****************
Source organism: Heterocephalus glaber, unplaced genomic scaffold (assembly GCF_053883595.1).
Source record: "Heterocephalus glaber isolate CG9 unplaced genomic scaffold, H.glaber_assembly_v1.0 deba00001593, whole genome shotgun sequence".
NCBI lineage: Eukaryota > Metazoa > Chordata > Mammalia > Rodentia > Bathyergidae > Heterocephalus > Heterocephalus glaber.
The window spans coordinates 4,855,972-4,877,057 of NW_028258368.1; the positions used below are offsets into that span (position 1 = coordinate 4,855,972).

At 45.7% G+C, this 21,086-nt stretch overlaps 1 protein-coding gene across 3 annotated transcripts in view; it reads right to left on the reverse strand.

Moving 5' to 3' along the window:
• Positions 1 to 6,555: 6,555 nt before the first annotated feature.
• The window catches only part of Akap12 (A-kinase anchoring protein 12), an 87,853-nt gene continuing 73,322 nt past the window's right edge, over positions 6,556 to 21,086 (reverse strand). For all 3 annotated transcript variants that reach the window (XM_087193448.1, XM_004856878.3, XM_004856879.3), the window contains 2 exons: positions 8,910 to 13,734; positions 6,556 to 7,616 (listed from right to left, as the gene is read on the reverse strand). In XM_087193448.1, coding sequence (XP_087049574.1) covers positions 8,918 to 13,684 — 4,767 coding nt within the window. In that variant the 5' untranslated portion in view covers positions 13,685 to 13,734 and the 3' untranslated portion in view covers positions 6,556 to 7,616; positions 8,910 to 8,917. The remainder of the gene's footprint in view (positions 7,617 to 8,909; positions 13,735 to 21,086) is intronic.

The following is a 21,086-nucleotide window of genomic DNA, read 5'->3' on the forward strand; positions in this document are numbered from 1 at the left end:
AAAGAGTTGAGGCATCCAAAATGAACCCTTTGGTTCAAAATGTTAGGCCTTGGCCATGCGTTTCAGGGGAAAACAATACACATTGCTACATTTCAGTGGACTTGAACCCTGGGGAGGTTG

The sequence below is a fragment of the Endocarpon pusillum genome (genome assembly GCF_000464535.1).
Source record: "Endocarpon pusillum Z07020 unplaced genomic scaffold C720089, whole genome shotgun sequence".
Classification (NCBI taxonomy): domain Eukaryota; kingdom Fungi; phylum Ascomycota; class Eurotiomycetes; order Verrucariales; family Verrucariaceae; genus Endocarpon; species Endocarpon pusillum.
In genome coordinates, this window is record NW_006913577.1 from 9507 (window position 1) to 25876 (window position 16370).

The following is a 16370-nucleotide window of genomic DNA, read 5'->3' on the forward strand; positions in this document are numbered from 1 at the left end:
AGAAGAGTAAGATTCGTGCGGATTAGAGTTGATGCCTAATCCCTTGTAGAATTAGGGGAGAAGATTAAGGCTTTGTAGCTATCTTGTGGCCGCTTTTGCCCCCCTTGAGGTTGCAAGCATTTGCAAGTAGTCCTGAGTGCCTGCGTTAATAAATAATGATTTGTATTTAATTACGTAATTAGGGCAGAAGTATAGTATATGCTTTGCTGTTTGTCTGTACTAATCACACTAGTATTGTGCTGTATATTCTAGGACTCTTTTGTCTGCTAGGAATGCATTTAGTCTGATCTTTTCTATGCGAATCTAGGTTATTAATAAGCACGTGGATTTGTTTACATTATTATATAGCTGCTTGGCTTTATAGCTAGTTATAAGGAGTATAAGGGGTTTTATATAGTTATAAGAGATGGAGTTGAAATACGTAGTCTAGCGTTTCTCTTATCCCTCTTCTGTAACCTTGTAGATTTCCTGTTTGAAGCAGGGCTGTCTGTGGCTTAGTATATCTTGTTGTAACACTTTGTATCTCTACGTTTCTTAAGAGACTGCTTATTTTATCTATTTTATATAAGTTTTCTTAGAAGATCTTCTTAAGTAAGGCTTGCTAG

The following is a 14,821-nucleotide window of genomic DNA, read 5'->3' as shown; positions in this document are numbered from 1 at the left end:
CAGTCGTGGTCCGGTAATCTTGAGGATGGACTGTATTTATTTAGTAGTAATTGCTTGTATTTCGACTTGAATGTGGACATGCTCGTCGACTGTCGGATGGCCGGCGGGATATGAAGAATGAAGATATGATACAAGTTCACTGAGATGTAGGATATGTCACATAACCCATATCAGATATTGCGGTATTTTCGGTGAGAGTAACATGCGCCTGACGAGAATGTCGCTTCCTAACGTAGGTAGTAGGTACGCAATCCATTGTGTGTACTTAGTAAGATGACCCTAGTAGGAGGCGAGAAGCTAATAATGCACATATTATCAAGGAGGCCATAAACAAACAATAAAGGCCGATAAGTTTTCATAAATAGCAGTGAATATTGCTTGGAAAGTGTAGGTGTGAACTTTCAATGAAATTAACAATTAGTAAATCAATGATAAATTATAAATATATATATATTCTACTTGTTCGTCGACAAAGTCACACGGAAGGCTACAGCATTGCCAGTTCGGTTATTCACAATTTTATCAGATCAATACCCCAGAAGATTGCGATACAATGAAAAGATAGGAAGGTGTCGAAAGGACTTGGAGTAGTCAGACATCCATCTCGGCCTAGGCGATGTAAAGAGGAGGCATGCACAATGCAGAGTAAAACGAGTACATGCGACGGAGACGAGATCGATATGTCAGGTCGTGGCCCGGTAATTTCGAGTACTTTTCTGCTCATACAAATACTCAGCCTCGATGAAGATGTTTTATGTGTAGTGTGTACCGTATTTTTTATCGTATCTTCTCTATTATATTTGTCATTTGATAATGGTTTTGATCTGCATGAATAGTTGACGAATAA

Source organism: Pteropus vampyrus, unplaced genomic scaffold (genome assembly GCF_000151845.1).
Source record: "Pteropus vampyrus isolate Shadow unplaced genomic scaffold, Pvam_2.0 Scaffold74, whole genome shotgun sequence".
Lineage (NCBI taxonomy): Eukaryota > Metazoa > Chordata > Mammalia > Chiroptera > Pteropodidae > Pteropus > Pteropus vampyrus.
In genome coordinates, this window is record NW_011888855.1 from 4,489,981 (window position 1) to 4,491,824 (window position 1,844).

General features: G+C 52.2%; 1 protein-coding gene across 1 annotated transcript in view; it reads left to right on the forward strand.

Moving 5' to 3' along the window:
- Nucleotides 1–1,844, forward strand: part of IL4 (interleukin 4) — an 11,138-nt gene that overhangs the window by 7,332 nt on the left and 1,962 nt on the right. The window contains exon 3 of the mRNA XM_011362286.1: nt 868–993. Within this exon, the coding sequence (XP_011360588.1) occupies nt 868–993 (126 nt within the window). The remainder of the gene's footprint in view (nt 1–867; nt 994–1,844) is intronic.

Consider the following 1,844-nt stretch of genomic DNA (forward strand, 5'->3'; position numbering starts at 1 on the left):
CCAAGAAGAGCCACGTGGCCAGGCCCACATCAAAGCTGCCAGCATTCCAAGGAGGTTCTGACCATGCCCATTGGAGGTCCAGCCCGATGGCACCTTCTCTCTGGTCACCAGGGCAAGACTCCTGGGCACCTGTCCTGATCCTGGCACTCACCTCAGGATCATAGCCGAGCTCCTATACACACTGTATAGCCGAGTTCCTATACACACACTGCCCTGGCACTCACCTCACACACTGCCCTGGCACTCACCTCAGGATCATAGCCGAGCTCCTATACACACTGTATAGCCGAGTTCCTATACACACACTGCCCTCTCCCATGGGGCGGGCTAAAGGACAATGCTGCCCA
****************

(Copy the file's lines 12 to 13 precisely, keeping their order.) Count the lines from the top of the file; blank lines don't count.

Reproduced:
Source record: "Endocarpon pusillum Z07020 unplaced genomic scaffold C720089, whole genome shotgun sequence".
Classification (NCBI taxonomy): domain Eukaryota; kingdom Fungi; phylum Ascomycota; class Eurotiomycetes; order Verrucariales; family Verrucariaceae; genus Endocarpon; species Endocarpon pusillum.